Why Nokia rejected Android for Windows 7

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If Android had a TV show it would be Everybody Loves Android…except Apple and Microsoft. Oh and Nokia too. Last week Nokia shattered tech minds everywhere when they announced that they would be partnering up with Microsoft and by implication, placing Windows Phone 7 in their units.

But why go Microsoft, when Android is clearly the dominating player in the mobile industry these days?

Nokia CEO Stephon Elop sheds some light on the situation on the eve of the Mobile World Congress in Barcelona. He says that Nokia was approached by both Google and Microsoft before they made the decision to go with Windows Phone 7.

“We’re assessing three different paths for the company. There was the largely internal option—taking advantage of MeeGo and Symbian, and the need to build a third ecosystem somewhat on our own but with the help of others. [But] there are some issues in that area that causes us to look at our second and third option. The second option…was to make a decision to pursue Android and to place a significant bet on the Android ecosystem. The third choice…was to enter into a partnership with Microsoft to build jointly an ecosystem around Windows Phone,” he says.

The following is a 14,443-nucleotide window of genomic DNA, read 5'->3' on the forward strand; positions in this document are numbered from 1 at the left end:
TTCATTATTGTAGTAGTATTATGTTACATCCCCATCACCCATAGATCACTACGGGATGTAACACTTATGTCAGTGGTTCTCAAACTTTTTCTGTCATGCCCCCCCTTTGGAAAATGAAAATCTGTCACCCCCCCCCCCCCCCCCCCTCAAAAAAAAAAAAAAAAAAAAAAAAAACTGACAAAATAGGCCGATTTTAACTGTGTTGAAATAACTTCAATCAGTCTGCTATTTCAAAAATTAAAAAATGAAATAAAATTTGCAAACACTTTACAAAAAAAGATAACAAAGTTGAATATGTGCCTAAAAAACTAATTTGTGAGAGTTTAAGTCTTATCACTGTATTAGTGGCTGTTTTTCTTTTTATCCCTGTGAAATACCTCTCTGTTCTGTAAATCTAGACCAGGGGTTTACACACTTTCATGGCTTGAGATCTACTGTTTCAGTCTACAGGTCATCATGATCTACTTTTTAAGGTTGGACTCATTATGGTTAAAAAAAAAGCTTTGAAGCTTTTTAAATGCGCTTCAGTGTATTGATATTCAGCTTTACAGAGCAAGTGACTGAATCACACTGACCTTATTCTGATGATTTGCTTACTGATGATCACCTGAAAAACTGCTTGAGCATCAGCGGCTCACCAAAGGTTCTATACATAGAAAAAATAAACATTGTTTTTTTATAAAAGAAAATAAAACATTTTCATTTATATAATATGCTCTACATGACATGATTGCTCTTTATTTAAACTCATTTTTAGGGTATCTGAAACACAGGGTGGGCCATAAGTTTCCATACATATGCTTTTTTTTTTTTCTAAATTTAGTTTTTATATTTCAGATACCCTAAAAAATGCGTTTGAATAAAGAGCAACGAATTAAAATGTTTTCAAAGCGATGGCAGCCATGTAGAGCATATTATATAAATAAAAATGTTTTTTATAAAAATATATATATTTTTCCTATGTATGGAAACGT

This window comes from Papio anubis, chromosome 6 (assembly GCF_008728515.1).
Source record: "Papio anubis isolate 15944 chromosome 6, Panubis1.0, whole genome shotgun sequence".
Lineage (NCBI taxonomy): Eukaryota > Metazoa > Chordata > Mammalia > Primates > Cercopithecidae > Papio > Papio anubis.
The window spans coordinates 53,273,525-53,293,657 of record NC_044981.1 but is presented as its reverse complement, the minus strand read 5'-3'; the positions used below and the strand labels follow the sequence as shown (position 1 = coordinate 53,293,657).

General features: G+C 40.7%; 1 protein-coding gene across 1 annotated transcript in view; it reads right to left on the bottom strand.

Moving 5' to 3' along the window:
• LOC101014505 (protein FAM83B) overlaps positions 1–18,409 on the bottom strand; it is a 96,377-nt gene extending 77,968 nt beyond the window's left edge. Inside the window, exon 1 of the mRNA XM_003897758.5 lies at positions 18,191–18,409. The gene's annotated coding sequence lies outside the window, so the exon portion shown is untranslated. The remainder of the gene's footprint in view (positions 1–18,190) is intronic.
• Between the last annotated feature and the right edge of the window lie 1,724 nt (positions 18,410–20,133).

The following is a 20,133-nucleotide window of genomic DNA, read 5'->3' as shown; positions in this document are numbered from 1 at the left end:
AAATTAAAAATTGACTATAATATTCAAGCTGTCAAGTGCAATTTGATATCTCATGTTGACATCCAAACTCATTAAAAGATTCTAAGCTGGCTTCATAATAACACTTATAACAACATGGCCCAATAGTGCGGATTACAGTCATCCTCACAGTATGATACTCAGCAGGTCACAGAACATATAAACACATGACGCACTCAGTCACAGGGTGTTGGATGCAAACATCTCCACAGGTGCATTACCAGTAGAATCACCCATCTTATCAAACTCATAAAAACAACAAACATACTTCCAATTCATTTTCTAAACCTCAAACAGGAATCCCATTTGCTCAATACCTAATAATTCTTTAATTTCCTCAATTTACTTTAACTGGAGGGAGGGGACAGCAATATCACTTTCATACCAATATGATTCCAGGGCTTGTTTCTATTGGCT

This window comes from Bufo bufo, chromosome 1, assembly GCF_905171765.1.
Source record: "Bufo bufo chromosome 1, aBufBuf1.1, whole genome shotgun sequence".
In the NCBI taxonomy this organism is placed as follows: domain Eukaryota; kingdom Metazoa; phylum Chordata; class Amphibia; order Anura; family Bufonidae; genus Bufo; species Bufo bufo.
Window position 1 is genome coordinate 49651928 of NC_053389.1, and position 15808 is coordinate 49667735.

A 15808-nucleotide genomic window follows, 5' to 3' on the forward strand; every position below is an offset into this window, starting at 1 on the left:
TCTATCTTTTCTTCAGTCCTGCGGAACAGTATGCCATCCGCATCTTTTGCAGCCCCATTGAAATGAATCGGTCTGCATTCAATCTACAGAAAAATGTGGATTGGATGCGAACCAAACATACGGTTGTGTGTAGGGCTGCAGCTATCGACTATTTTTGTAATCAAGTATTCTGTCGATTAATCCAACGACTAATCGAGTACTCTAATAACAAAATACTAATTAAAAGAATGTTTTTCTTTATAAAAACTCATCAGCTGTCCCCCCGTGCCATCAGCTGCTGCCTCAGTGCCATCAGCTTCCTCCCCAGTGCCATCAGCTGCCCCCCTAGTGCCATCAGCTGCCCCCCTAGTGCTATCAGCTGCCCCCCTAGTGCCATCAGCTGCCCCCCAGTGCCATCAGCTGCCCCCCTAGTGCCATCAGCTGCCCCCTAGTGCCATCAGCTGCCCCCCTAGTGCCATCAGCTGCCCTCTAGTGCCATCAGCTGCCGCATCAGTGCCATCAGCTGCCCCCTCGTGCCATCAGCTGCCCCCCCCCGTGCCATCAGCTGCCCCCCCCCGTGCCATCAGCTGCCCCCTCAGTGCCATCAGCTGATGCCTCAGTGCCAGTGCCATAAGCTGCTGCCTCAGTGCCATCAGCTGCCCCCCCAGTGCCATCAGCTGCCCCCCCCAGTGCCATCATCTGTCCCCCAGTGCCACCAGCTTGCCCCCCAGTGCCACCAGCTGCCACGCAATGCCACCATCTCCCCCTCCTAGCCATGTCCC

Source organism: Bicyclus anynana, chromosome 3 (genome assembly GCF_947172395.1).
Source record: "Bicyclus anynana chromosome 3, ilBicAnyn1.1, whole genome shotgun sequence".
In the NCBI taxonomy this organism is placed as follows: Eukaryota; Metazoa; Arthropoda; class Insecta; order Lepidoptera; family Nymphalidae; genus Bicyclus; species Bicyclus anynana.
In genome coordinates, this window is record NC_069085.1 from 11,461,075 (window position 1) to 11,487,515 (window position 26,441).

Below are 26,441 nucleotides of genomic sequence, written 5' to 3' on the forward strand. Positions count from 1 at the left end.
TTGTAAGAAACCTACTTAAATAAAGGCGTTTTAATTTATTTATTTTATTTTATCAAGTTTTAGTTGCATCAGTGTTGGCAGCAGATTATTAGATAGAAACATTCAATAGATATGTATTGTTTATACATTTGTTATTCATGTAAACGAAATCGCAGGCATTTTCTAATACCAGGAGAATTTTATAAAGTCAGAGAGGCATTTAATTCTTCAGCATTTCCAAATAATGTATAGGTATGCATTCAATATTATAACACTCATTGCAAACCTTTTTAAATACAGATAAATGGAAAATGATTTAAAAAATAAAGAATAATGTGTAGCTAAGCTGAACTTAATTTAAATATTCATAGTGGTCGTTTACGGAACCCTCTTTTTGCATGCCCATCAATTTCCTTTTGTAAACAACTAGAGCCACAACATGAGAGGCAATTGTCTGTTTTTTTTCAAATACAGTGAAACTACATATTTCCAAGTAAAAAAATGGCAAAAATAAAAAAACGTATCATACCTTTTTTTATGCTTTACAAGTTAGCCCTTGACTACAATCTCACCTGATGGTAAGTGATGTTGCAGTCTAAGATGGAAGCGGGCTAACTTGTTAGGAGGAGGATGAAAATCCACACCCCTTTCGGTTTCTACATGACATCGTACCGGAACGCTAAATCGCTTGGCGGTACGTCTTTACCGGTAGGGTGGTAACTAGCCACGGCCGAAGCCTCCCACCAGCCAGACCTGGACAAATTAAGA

Throughout those three choices, he says, Nokia weighed the effects of the move to possibly go with Android, which would be “some kind of duopoly. Apple and Android and some smaller players with Nokia contributing substantially to the Android ecosystem.”

“To Google, that has value…and delivering some market share to Android would have tilted the mobile ecosystem in [their] direction. A decision to go Windows Phone creates a very different dynamic. By moving in the direction of Windows Phone and partnering with Microsoft, we create an environment where Windows Phone is a challenger, where we have created, a “three-horse race.”

The question remains. Will a Nokia and Microsoft partnership be enough to chip off the market share of Android and iOS? Only time will tell.

Source: http://www.yourdailyapple.net/2011/02/nokia-rejected-google-to-avoid-duopoly-of-ios-and-android/